In pictures: Michael Gove's most controversial policies
1/5 Free Schools
Free schools, which operate independently from their local authority but receive state funding, continue to fuel controversy. Alongside the closure of a flagship free school amid quality of teaching concerns, critics have said that free schools are not being set up in areas where there is a demand for school places
2/5 GCSEs and A Levels Reform
In a move away from coursework, schoolchildren will no longer take AS levels but sit their A Level exams at the end of the two year course. For GCSE students meanwhile, only their first attempt at an examination will count towards a school's performance table after Mr Gove said that schools putting pupils forward early for their exams was a 'damaging trend'
3/5 Teachers' working conditions
At the heart of the ongoing dispute about pay and working conditions lies the policy of 'performance related pay', where teachers get paid more if they meet certain standards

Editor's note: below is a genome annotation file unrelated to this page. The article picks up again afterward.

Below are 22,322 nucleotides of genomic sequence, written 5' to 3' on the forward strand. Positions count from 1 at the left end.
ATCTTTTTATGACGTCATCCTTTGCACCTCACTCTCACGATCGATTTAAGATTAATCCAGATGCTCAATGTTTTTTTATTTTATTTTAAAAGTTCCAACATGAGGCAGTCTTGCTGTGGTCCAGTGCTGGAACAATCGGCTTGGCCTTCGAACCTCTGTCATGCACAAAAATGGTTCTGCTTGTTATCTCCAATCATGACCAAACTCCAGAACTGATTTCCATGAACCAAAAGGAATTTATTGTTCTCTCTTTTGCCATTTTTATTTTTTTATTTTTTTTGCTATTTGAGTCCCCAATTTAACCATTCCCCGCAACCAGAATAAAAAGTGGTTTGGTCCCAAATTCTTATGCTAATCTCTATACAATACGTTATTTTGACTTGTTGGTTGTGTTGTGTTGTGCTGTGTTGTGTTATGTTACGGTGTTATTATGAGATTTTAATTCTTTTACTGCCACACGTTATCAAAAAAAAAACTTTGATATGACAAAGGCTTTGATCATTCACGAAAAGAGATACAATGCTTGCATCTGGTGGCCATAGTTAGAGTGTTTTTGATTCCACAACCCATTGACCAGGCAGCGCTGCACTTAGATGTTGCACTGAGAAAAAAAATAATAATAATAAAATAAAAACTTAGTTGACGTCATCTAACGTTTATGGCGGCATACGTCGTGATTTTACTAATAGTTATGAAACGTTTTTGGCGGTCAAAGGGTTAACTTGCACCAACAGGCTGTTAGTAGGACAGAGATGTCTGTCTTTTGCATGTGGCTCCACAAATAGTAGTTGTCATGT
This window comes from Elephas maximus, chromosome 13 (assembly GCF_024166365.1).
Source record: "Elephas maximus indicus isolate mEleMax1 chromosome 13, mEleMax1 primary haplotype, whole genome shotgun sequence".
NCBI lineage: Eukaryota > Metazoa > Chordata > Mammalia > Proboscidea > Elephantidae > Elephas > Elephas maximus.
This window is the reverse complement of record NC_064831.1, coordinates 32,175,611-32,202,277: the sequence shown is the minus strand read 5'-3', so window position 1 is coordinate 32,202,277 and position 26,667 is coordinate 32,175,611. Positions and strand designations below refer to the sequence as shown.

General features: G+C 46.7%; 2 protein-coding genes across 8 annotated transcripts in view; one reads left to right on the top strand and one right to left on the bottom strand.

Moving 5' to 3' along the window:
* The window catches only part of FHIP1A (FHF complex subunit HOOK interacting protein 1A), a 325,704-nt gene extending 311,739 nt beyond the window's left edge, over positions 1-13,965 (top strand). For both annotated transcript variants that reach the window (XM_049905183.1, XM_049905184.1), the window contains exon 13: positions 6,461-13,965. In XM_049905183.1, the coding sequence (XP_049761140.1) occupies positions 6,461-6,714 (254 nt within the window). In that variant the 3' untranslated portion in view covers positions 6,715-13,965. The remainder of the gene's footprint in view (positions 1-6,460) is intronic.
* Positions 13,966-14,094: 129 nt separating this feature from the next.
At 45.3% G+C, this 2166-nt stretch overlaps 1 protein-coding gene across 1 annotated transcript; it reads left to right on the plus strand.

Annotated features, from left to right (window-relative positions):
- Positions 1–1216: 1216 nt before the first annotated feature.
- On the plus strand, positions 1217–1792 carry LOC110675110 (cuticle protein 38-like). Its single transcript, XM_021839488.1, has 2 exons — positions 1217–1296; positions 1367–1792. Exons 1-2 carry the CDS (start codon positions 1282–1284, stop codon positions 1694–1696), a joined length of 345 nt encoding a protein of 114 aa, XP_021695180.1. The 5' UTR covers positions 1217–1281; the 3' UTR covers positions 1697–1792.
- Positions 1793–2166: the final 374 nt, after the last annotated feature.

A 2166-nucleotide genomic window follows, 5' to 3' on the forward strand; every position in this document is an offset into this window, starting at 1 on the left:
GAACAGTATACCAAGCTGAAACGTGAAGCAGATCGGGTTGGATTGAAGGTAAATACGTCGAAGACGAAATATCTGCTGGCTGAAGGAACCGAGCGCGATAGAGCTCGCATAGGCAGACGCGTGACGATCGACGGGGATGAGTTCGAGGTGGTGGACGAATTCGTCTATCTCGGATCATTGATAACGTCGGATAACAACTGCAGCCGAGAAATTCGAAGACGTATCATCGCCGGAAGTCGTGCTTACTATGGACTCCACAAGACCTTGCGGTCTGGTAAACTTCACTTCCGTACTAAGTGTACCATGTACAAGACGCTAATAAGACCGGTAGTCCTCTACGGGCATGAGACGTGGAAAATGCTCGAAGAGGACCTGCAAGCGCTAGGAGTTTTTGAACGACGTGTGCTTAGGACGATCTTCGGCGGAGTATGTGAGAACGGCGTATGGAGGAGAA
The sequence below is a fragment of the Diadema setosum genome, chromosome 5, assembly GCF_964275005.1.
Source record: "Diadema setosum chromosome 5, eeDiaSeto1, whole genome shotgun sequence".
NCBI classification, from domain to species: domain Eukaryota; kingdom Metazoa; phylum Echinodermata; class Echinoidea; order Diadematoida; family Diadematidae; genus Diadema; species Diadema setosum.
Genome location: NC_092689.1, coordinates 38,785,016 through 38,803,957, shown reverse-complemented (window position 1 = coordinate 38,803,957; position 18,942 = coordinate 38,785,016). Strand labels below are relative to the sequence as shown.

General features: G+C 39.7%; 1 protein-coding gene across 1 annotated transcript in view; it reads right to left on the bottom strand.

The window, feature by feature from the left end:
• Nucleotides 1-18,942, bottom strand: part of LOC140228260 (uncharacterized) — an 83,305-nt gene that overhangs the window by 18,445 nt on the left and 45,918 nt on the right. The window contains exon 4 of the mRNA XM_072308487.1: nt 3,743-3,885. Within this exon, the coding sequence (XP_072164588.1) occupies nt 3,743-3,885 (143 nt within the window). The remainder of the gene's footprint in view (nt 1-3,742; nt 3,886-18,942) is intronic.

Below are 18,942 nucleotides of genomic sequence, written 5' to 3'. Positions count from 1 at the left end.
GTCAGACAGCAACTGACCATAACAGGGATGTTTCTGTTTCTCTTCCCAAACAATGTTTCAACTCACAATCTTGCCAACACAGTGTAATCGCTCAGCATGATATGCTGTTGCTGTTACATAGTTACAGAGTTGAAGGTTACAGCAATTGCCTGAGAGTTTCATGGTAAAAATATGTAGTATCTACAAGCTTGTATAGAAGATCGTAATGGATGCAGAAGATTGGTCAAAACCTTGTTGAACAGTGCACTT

4/5 Phonics Check
The Phonics Screening Test is a compulsory assessment for children in year one where children are asked to decode a mixture of real and made-up words. The government sees the test as a way for schools to spot slow readers, while teachers say that even the brightest fail it
Sweeping changes to the national curriculum are to be introduced in September 2014. Among the changes, multiplication tables will be at the centre of the curriculum for six- to seven-year-olds while history will be taught chronologically. Mr Gove says that he wants to have the 'sort of curriculum that children in other countries have, which are doing better than our own'